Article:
There is no doubt that questioning allows us, as the teacher, to identify areas of strength and weakness in our classes. It gives opportunity to really challenge the most gifted, stretching and pushing the limits of their understanding. It is a great tool because in the same breath we can use questioning to give great confidence to those who are unsure or perhaps, normally, quieter and more reserved in lessons.

However, according to the two books listed above, the type of question you use and who you ask it to, is irrelevant if the environment we create is not quite right.

The Culture Code examines many high performing groups ranging from high end military task forces and airline pilots, to successful start-up companies as well as big hitters like Google. On the face of it, none of these groups have much in common. Apart from the culture they have developed, built on honest two-way communication and trust.

It was found that regular small snippets of communication within these high functioning groups allowed them to not only know each other better, but made sure they stayed on track throughout the task at hand to complete it in the most accurate and efficient way possible. The opposite of this in a classroom situation would be to wait for over an hour into a lesson before catching a pupil off guard with a challenging question to answer in front of their peers. Small and frequent two-way communication is much more effective.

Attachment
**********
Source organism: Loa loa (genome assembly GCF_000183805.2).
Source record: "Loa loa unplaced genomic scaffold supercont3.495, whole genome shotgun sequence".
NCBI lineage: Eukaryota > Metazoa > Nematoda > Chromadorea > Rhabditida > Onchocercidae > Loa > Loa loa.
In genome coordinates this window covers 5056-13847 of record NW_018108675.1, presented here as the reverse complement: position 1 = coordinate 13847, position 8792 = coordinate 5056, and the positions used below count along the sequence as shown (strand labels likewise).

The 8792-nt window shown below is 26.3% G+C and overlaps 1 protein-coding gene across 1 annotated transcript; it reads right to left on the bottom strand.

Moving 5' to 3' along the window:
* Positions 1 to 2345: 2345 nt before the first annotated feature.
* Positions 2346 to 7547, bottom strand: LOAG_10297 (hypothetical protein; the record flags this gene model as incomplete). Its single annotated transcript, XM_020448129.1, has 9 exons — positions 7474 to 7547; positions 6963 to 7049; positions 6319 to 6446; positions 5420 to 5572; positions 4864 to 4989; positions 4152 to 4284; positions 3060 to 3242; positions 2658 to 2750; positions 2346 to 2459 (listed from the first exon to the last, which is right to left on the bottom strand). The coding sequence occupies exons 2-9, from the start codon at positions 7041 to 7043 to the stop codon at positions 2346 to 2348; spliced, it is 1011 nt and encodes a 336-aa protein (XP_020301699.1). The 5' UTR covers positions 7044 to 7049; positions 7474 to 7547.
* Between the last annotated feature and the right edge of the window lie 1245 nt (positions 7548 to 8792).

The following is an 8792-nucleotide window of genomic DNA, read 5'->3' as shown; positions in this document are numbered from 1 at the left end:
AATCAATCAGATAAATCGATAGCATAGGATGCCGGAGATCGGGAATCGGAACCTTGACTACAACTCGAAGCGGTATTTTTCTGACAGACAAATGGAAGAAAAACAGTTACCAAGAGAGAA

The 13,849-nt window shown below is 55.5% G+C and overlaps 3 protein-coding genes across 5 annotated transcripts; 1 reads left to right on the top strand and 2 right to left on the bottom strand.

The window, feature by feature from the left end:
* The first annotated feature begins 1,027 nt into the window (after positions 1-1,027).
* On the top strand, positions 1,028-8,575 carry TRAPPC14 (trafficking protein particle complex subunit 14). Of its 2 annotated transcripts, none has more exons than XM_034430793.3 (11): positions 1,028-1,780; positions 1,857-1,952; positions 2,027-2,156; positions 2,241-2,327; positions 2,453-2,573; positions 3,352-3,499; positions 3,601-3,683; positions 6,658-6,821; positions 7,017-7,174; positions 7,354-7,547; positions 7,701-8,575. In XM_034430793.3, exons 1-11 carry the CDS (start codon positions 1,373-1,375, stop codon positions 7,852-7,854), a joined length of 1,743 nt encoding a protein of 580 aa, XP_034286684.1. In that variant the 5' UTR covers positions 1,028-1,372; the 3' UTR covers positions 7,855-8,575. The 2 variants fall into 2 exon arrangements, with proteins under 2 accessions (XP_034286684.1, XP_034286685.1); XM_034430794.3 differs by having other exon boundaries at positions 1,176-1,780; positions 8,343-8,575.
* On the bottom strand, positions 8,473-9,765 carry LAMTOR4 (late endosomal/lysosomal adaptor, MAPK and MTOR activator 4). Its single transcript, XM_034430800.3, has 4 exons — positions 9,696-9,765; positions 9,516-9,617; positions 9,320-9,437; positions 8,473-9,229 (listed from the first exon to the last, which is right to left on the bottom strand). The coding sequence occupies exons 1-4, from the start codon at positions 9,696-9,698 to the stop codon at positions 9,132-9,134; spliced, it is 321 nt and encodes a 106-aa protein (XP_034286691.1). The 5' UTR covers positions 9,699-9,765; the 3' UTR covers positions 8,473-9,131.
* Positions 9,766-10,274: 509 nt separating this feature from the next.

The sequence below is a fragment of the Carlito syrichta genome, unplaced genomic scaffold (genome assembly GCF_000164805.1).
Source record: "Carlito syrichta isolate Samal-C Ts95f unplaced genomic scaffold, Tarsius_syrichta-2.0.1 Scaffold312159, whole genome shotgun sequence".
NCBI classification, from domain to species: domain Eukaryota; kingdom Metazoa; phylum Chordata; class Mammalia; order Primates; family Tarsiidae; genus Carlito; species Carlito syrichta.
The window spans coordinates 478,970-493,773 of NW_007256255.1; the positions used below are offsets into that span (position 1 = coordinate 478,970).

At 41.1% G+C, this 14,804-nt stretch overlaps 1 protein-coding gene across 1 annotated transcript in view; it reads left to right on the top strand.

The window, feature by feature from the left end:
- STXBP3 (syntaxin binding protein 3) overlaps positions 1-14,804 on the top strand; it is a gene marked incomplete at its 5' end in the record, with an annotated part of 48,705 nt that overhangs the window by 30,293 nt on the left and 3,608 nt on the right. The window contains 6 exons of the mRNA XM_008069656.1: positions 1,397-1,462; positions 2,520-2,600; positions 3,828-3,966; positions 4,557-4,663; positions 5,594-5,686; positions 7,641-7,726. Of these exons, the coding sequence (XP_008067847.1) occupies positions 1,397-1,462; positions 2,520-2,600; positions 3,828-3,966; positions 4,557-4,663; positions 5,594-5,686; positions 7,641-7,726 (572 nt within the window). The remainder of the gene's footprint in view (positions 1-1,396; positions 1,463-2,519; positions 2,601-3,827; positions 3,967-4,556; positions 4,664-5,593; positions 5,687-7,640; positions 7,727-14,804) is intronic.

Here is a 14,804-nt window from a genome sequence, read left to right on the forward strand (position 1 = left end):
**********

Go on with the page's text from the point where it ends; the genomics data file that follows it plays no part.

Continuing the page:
Radical Candor states that if we are to have open and honest communication in our groups and teams then we must instil two key elements first. Firstly, care personally about all those in your class, and show it! As teachers we do this more often than we might expect and can be as simple as asking a pupil how their weekend was etc. The second element is to challenge directly. Challenge the beliefs of pupils directly, but also actively encourage them to do the same to us as this is more likely to build trusting relationships where more in depth and honest discussions and conversations can be had.

If we can take these lessons and implement them into our classroom and practical teaching, then we are far more likely to have open and lively debate and discussion that includes all members of the group and not just those that feel confident in the subject area. This is why I think the culture we build around questioning is equally important as the type of questions we use.